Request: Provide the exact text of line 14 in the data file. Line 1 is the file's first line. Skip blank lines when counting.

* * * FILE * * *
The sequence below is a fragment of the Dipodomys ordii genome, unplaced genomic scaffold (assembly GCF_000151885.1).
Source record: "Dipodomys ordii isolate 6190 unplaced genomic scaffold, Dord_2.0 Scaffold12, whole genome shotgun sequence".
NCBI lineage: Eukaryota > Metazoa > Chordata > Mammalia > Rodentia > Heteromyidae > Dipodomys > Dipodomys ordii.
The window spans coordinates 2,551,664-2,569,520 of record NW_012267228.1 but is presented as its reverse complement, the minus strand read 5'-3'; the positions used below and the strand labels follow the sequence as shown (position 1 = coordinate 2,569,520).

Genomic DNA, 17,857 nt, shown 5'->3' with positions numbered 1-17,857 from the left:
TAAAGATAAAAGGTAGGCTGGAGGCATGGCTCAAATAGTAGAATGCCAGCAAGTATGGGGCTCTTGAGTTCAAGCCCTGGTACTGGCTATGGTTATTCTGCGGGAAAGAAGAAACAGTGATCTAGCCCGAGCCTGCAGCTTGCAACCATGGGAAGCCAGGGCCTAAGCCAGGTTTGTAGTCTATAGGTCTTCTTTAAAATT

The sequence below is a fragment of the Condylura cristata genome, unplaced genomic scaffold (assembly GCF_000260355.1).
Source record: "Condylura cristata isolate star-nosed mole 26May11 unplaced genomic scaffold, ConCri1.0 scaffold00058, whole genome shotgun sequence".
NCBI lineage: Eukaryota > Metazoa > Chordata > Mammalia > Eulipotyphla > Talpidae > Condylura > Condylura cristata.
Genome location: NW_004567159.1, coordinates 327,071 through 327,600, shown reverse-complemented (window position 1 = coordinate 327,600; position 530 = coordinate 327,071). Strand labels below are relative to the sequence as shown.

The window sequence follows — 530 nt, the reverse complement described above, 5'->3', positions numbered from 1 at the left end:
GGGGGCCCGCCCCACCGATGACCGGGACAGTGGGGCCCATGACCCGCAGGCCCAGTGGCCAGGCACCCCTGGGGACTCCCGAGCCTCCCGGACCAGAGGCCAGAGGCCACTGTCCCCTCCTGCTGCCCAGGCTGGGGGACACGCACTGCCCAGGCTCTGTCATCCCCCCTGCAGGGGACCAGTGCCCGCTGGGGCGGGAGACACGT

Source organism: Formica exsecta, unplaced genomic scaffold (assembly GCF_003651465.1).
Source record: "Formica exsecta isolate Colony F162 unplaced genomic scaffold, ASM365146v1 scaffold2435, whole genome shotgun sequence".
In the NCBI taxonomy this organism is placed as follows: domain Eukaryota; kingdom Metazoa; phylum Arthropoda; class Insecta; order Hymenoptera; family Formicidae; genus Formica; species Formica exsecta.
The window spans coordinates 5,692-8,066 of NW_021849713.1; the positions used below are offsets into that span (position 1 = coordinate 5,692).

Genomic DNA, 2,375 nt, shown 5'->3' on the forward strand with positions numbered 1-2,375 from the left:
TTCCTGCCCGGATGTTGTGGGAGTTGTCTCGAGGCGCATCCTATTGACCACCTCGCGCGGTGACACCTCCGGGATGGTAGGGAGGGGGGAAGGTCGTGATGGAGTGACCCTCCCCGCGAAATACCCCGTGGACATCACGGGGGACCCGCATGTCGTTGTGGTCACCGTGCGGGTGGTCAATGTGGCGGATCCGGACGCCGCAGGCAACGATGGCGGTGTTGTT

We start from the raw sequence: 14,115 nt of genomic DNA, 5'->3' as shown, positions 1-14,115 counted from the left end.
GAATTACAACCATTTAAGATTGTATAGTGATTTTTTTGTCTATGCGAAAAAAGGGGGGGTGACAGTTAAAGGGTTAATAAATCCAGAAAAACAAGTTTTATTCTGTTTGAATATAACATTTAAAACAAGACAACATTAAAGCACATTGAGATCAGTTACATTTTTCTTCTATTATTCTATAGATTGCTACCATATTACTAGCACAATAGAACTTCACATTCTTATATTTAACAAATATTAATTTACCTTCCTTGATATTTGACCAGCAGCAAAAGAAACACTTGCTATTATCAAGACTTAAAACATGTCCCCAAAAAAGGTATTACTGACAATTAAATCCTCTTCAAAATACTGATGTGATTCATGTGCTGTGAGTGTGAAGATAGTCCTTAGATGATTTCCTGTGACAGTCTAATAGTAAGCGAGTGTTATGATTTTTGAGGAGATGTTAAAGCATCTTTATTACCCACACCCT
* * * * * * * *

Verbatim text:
Source record: "Formica exsecta isolate Colony F162 unplaced genomic scaffold, ASM365146v1 scaffold2435, whole genome shotgun sequence".